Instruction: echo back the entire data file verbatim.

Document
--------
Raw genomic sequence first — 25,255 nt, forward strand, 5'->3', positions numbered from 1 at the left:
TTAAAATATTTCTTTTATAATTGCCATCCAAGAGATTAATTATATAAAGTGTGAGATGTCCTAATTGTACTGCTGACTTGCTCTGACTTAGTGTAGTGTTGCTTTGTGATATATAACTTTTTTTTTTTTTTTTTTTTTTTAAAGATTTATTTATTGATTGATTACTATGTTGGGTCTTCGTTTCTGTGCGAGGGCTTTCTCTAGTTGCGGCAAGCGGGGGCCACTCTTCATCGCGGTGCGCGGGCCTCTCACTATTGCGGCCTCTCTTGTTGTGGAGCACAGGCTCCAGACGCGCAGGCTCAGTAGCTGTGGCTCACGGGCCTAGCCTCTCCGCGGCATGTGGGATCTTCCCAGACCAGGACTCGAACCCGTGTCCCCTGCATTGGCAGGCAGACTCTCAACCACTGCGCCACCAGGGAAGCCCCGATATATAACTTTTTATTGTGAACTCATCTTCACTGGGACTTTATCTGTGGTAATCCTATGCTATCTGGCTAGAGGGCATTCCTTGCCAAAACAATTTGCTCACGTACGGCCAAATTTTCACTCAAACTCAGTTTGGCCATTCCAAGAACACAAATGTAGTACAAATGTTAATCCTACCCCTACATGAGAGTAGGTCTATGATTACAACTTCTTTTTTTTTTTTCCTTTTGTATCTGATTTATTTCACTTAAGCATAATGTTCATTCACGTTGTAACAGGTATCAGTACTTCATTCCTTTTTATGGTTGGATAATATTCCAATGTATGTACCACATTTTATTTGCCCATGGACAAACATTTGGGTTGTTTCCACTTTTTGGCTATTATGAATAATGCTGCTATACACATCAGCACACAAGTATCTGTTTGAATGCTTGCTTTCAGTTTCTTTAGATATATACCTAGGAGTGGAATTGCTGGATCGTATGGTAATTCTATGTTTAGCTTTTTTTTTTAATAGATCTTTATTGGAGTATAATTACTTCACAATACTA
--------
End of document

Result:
Raw genomic sequence first — 25,255 nt, forward strand, 5'->3', positions numbered from 1 at the left:
TTAAAATATTTCTTTTATAATTGCCATCCAAGAGATTAATTATATAAAGTGTGAGATGTCCTAATTGTACTGCTGACTTGCTCTGACTTAGTGTAGTGTTGCTTTGTGATATATAACTTTTTTTTTTTTTTTTTTTTTTTAAAGATTTATTTATTGATTGATTACTATGTTGGGTCTTCGTTTCTGTGCGAGGGCTTTCTCTAGTTGCGGCAAGCGGGGGCCACTCTTCATCGCGGTGCGCGGGCCTCTCACTATTGCGGCCTCTCTTGTTGTGGAGCACAGGCTCCAGACGCGCAGGCTCAGTAGCTGTGGCTCACGGGCCTAGCCTCTCCGCGGCATGTGGGATCTTCCCAGACCAGGACTCGAACCCGTGTCCCCTGCATTGGCAGGCAGACTCTCAACCACTGCGCCACCAGGGAAGCCCCGATATATAACTTTTTATTGTGAACTCATCTTCACTGGGACTTTATCTGTGGTAATCCTATGCTATCTGGCTAGAGGGCATTCCTTGCCAAAACAATTTGCTCACGTACGGCCAAATTTTCACTCAAACTCAGTTTGGCCATTCCAAGAACACAAATGTAGTACAAATGTTAATCCTACCCCTACATGAGAGTAGGTCTATGATTACAACTTCTTTTTTTTTTTTCCTTTTGTATCTGATTTATTTCACTTAAGCATAATGTTCATTCACGTTGTAACAGGTATCAGTACTTCATTCCTTTTTATGGTTGGATAATATTCCAATGTATGTACCACATTTTATTTGCCCATGGACAAACATTTGGGTTGTTTCCACTTTTTGGCTATTATGAATAATGCTGCTATACACATCAGCACACAAGTATCTGTTTGAATGCTTGCTTTCAGTTTCTTTAGATATATACCTAGGAGTGGAATTGCTGGATCGTATGGTAATTCTATGTTTAGCTTTTTTTTTTAATAGATCTTTATTGGAGTATAATTACTTCACAATACTA